The Magellanic Penguins, all 13 of them are going to be somewhat permanent inhabitants at the Aquarium of the Pacific in downtown Long Beach. The Long Beach Post noted that while the aquarium is happy to have them, the reason they arrived makes it a bittersweet story.
"The environmental pressures of global warming and overfishing have impelled many penguins to migrate ever further northward from their natural southern latitudes in search of food. Thus did four of the exhibit's penguins become stranded near Rio de Janeiro, Brazil — several hundreds of miles north of their proper habitat, which ends in Argentina."
The other nine penguins arrived care of Sea World and the San Francisco Zoo. Visitors will learn about the penguins and how to help them along with getting close enough to feel like they are part of the exhibit via a small crawl space.
The new habitat will feature educational exhibit panels, and interactive touch screens where visitors can learn more about Magellanic Penguins and others of the species and issues that are affecting their survival. The exhibit will also include nesting areas resembling the burrows that Magellanic Penguins use for laying eggs and rearing their chicks in the wild.
It has caused the aquarium to install new educational programming about all types of penguins. Two short films about penguins, a children’s program, and a penguin guest speaker series are all part of the new exhibit.
There will even be a penguin encounter starting on June 2 where visitors can set a date to go behind the scenes for the chance to feed a penguin while learning about these birds. Reservations are required to participate in the new Penguin Animal Encounter and costs $90 per person ages 10-adult.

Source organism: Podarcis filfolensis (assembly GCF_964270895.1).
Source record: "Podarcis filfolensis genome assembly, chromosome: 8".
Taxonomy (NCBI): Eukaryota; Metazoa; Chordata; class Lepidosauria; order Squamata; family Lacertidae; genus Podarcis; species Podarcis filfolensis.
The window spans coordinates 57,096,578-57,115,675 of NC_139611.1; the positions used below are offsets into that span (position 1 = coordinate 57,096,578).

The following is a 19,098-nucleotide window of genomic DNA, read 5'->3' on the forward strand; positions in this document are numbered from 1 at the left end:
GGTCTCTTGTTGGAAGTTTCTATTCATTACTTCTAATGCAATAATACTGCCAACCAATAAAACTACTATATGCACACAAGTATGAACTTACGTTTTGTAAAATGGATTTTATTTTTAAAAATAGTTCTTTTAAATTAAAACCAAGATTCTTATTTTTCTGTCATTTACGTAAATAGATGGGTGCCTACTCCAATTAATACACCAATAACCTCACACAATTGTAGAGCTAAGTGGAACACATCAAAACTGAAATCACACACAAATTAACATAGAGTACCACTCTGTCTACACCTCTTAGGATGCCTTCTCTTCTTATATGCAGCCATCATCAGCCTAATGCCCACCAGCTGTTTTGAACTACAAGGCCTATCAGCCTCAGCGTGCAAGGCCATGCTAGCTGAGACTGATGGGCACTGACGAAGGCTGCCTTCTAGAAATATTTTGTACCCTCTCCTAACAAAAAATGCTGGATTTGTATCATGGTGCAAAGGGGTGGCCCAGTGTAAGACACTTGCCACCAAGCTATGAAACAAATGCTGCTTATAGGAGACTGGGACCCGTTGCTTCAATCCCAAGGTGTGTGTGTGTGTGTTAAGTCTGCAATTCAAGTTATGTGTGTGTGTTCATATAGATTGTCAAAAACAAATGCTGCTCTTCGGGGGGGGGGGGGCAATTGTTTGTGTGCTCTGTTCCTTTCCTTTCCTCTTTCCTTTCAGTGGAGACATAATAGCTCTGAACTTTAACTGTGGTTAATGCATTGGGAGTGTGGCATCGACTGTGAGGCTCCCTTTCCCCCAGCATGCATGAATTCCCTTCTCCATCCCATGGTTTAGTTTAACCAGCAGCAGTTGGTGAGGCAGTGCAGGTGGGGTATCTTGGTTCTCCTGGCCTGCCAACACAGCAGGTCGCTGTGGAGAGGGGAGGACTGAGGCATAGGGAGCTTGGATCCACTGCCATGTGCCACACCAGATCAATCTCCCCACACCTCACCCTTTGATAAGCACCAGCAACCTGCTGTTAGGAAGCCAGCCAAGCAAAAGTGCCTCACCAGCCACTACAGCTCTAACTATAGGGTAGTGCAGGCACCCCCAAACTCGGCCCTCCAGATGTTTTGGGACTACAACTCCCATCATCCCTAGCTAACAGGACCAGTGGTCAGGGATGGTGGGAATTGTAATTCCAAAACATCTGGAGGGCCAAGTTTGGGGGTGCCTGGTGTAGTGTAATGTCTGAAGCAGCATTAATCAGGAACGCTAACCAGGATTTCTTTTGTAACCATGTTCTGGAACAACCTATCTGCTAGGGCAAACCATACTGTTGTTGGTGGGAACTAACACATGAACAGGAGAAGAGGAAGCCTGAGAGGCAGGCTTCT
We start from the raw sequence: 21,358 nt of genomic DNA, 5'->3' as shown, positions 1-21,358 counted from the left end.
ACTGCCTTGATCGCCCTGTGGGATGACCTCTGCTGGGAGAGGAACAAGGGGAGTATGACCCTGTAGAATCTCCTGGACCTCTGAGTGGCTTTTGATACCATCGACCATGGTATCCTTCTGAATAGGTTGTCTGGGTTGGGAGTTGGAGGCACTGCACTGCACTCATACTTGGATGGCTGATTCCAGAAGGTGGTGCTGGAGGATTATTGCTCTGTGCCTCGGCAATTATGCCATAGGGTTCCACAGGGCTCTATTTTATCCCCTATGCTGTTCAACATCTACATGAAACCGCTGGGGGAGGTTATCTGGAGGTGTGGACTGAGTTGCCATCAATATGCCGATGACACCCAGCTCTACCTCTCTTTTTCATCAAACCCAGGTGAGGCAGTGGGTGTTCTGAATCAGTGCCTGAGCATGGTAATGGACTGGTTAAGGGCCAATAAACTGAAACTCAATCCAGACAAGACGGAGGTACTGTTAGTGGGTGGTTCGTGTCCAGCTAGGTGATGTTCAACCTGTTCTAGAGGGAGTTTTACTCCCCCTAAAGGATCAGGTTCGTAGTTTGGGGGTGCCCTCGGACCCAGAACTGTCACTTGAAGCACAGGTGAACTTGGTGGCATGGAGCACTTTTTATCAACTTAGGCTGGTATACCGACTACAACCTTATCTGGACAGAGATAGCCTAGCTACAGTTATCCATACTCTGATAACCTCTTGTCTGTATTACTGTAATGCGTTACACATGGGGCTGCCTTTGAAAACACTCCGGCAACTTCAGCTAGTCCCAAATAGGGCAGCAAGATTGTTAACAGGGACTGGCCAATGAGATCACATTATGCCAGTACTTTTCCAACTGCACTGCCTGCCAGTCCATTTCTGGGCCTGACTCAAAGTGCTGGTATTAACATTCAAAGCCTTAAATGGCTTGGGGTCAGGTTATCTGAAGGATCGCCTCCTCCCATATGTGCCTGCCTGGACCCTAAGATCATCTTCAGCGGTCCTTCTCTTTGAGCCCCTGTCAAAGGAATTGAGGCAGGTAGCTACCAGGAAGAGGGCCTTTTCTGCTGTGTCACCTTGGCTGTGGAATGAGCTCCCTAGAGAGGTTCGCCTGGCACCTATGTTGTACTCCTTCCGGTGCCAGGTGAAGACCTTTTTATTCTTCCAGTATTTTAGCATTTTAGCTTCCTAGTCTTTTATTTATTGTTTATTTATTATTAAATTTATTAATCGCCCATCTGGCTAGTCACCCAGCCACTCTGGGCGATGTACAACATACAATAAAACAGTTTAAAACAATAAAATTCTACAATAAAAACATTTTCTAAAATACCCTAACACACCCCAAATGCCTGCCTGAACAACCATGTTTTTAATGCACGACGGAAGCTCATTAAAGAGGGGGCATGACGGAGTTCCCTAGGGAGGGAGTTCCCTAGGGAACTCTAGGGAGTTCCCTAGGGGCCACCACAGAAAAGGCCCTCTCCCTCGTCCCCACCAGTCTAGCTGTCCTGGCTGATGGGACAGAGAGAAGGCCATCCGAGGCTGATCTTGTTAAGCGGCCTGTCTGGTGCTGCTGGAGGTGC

The Aquarium of the Pacific opened its door in 1998 and has become a favorite stop for convention visitors to Long Beach as well as the general public who seem to return often to the lovely space on the Rainbow Harbor, across the water from the Queen Mary Hotel and Attraction.
In addition to the new penguin exhibit the aquarium welcomes visitors without charge on Friday nights for what is called Shark Lagoon Nights. Guests will have the opportunity to touch bamboo sharks and see large sharks such as sandtigers as well as rays in the Aquarium’s Shark Lagoon. No other areas of the museum will be open to the public on these designated nights.
On Saturdays, an educational program for pre-school and early grade school children called Saturday Family Fun is offered as a way to introduce young children to sea life. It is designed for parents and young children to interact together in a fun and dynamic learning environment.
For those kids interested in learning what it takes to become a marine animal veterinarian, the Aquairum of the Pacific offers the latest in its series entitled Job Shadow. In a three-hour program guests are treated to a behind-the-scenes look at what a typical day is like.
Activities include going on rounds to check on a range of animals currently under the veterinarians care, a tour of the veterinarian facility and even a peek at how the professionals coaxe the marine life to take their medication.